The C24G1A uses AOC’s tried and true ribbon OSD which appears across the bottom of the screen. The menu is reasonably intuitive and familiar. But I disliked the buttons used to control it. AOC uses control keys rather than joysticks on its less expensive models. And those buttons vary in the quality of their feel. The C24G1A’s buttons are small and don’t click with much authority. Though they got the job done, I found them frustrating to use.
The Luminance menu offers seven picture presets in the Eco Mode field. The Reading mode renders the picture in black & white. But Standard is the best choice because it conforms most closely to industry standards for color, white point and gamma. It does not need calibration. This menu also contains the three HDR emulation modes. They are a personal preference with no actual standard for their use. They’re labeled Game, Movie and Picture, along with three gamma options.
If you’re looking for the sRGB setting, it’s in the group of color temps, which also include warm, cool, normal and user. The RGB sliders are reasonably precise and can make a small improvement in accuracy. Picture Boost is AOC’s unique feature that renders a moveable and sizeable zone on the screen with its own brightness and contrast controls.
In Game Setting, you can toggle FreeSync/Adaptive-Sync, turn on the frame counter, choose between three overdrive settings, or turn on the backlight strobe. It’s called MBR and it only works once AS has been turned off. It visibly improves motion resolution but also suffers from the phasing artifact common to this feature. The overdrive is only slightly effective. It isn’t aggressive enough to make more than a small difference and I could still see black trail artifacts, which indicates undershoot.
In the Extra menu, you can toggle Auto Config for the VGA port’s phase and timing control. You can also change inputs and view signal information.
AOC C24G1A Calibration Settings
The C24G1A comes out of the box set to its Standard picture mode and does not require calibration. That’s really impressive for any monitor, especially one that only costs $150. You can see a tiny improvement by adjusting the RGB sliders in the color setup menu. Of the three gamma presets, number 1 hits the 2.2 standard almost perfectly. Gamma 2 is lighter and 3 is darker if you prefer that look. If you want to use the sRGB gamut, that option is one of the available color temps. It is extremely accurate as well. The settings I arrived at during testing are below. The C24G1A doesn’t support HDR but does include three HDR emulation modes. They alter gamma to approximate HDR but don’t expand dynamic range at all.
|Picture Mode||Standard (Game Mode Off)|
|Brightness 200 nits||94|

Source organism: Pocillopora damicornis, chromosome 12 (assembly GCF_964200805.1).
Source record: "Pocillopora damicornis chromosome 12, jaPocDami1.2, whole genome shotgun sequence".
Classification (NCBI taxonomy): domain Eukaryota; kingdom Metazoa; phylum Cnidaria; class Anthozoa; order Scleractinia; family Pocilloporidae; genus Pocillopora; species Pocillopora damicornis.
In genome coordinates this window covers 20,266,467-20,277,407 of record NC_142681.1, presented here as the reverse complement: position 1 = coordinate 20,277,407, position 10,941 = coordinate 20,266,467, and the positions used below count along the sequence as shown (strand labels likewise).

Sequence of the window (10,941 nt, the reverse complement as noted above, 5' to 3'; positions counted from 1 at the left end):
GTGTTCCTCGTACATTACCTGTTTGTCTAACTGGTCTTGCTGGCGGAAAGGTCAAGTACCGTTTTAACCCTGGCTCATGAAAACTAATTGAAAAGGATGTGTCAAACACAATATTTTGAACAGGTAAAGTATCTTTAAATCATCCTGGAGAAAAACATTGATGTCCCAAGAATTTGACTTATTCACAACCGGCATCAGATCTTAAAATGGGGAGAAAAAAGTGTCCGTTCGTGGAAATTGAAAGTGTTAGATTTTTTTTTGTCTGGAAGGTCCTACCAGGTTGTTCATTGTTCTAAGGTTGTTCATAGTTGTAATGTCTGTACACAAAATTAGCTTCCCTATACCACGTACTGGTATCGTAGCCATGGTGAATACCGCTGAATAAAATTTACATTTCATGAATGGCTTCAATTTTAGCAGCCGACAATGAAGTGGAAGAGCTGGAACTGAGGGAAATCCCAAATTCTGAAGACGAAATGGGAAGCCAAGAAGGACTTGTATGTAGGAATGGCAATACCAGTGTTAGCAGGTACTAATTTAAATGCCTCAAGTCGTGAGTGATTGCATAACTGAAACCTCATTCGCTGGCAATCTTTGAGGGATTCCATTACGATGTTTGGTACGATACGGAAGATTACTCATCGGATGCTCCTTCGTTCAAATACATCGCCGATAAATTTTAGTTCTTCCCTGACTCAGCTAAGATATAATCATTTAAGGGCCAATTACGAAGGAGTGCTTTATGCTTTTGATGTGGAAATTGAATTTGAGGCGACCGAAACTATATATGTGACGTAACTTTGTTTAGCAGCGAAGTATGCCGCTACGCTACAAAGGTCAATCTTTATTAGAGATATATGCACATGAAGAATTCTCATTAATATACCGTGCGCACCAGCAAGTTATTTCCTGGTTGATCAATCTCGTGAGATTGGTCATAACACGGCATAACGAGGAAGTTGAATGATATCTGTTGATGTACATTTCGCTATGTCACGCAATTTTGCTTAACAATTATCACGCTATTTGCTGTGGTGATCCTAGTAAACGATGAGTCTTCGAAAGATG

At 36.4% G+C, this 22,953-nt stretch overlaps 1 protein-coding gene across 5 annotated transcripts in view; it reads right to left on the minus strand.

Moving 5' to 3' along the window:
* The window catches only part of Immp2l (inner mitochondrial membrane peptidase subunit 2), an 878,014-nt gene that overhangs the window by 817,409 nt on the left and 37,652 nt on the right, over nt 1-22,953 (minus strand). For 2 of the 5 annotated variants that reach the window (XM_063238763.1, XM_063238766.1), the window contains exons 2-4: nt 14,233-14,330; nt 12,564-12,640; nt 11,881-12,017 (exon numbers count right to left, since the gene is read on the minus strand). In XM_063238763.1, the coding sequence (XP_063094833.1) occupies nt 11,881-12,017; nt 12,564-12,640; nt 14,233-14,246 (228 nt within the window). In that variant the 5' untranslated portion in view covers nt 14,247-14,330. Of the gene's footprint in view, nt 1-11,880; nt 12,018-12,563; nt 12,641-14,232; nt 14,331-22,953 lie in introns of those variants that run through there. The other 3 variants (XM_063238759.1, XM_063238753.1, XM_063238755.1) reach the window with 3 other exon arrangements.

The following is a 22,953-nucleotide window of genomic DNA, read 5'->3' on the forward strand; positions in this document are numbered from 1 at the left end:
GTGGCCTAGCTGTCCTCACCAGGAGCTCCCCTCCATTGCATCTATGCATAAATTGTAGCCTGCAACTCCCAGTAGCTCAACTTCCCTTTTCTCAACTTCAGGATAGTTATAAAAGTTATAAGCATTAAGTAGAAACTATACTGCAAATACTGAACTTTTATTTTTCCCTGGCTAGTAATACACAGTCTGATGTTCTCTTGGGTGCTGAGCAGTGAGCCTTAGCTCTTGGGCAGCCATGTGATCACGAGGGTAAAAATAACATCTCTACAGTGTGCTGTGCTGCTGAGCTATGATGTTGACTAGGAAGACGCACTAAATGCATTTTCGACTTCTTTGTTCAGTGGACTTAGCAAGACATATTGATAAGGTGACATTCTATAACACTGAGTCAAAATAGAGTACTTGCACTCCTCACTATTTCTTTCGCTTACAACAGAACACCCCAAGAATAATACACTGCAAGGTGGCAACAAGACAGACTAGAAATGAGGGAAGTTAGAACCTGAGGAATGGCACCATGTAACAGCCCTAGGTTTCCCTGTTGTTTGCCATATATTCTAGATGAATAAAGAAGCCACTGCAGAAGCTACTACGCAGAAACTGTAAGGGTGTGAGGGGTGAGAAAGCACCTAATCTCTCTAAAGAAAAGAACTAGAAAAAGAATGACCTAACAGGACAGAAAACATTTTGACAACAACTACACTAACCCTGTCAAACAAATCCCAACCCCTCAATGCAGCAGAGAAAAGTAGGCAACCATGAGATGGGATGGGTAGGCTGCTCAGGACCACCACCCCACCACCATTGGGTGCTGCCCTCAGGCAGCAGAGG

|Brightness 120 nits||22|
|Brightness 100 nits||0|
|Color Temp User||Red 52, Green 49, Blue 51|
Gaming and Hands-on
Gaming with the C24G1A proved to be a solid experience. The low input lag I noted in testing was easily perceived, as I could aim accurately when moving quickly through the different maps in Doom Eternal. Control response was on par with other 165 Hz monitors I’ve tested.
I tried the various video processing options one by one. First, I switched on Adaptive-Sync and used the overdrive. There is some blur with that approach, but not enough to prevent me from successfully wading through many opponents. Detail in distant objects broke up a bit when I moved the mouse quickly. There are better monitors to use for sniping than the C24G1A. Its strength lies in more close-quarters combat. The overdrive’s undershoot created some black ringing around moving objects.
Next, I tried MBR, AOC’s backlight strobe option. This required that I first turn off Adaptive-Sync, so a few extra button-clicks to make that happen. MBR has 20 levels that make the image darker as you dial in more blur reduction. This is typical of all backlight strobes. Unfortunately, the brightness slider is grayed out, so you can’t turn up the backlight level to compensate. MBR shows a bit of the phasing artifact common to this technology. In practice, it manifests as extra outlines around areas of fine detail and moving objects. But since I was playing at 165fps consistently, the artifact was a bit less obvious than the overdrive’s weakness. So, I settled on MBR level 10 as the best choice for high-speed gaming.
The C24G1A doesn’t support HDR but includes three HDR emulation modes. These all proved inadequate for my purposes. All of them clip detail in the middle and brighter parts of the image. Any reduction in detail is unacceptable, especially when the resolution is FHD. I recommend avoiding the HDR emulations as they do the image no favors.
Sticking with the Standard Eco mode and Game Mode off was the best choice for all-around image quality. The C24G1A’s contrast is tremendous, with true black levels and very saturated color. You won’t find better color without spending a lot more money.
That image quality translates into a very usable monitor for daily tasks. The curve is barely noticeable when working on documents or surfing the web. Even in games, it wasn’t a factor. The C24G1A is a monitor where the curve neither enhances nor detracts from the image.
Takeaway: The C24G1A suits all work tasks and most game types. Weak overdrive makes it a bit less accurate when looking for detail in distant objects but if you are a fan of fast-paced shooters, it delivers excellent performance for the money.